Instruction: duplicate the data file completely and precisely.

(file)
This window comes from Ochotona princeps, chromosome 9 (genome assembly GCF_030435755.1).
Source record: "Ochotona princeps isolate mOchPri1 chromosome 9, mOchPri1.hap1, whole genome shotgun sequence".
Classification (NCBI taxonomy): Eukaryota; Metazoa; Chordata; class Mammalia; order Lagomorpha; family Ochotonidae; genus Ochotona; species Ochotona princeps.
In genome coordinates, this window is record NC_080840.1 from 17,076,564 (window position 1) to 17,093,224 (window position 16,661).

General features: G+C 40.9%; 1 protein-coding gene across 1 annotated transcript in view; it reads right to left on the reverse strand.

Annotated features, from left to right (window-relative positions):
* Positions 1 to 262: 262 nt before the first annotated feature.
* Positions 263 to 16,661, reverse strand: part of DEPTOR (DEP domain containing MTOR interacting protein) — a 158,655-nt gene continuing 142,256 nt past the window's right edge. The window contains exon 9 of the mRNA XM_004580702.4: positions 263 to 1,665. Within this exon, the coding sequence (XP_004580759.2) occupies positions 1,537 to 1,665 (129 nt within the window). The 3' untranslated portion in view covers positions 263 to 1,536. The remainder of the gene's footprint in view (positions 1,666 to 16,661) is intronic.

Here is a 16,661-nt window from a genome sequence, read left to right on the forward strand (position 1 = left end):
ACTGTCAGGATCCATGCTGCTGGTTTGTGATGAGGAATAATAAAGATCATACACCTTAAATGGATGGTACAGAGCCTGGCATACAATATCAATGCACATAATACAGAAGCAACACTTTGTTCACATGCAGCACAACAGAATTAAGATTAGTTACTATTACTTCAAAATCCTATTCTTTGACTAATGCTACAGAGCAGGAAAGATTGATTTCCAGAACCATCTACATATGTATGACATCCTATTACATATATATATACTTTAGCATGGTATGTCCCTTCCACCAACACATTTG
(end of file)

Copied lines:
This window comes from Ochotona princeps, chromosome 9 (genome assembly GCF_030435755.1).
Source record: "Ochotona princeps isolate mOchPri1 chromosome 9, mOchPri1.hap1, whole genome shotgun sequence".
Classification (NCBI taxonomy): Eukaryota; Metazoa; Chordata; class Mammalia; order Lagomorpha; family Ochotonidae; genus Ochotona; species Ochotona princeps.
In genome coordinates, this window is record NC_080840.1 from 17,076,564 (window position 1) to 17,093,224 (window position 16,661).

General features: G+C 40.9%; 1 protein-coding gene across 1 annotated transcript in view; it reads right to left on the reverse strand.

Annotated features, from left to right (window-relative positions):
* Positions 1 to 262: 262 nt before the first annotated feature.
* Positions 263 to 16,661, reverse strand: part of DEPTOR (DEP domain containing MTOR interacting protein) — a 158,655-nt gene continuing 142,256 nt past the window's right edge. The window contains exon 9 of the mRNA XM_004580702.4: positions 263 to 1,665. Within this exon, the coding sequence (XP_004580759.2) occupies positions 1,537 to 1,665 (129 nt within the window). The 3' untranslated portion in view covers positions 263 to 1,536. The remainder of the gene's footprint in view (positions 1,666 to 16,661) is intronic.

Here is a 16,661-nt window from a genome sequence, read left to right on the forward strand (position 1 = left end):
ACTGTCAGGATCCATGCTGCTGGTTTGTGATGAGGAATAATAAAGATCATACACCTTAAATGGATGGTACAGAGCCTGGCATACAATATCAATGCACATAATACAGAAGCAACACTTTGTTCACATGCAGCACAACAGAATTAAGATTAGTTACTATTACTTCAAAATCCTATTCTTTGACTAATGCTACAGAGCAGGAAAGATTGATTTCCAGAACCATCTACATATGTATGACATCCTATTACATATATATATACTTTAGCATGGTATGTCCCTTCCACCAACACATTTG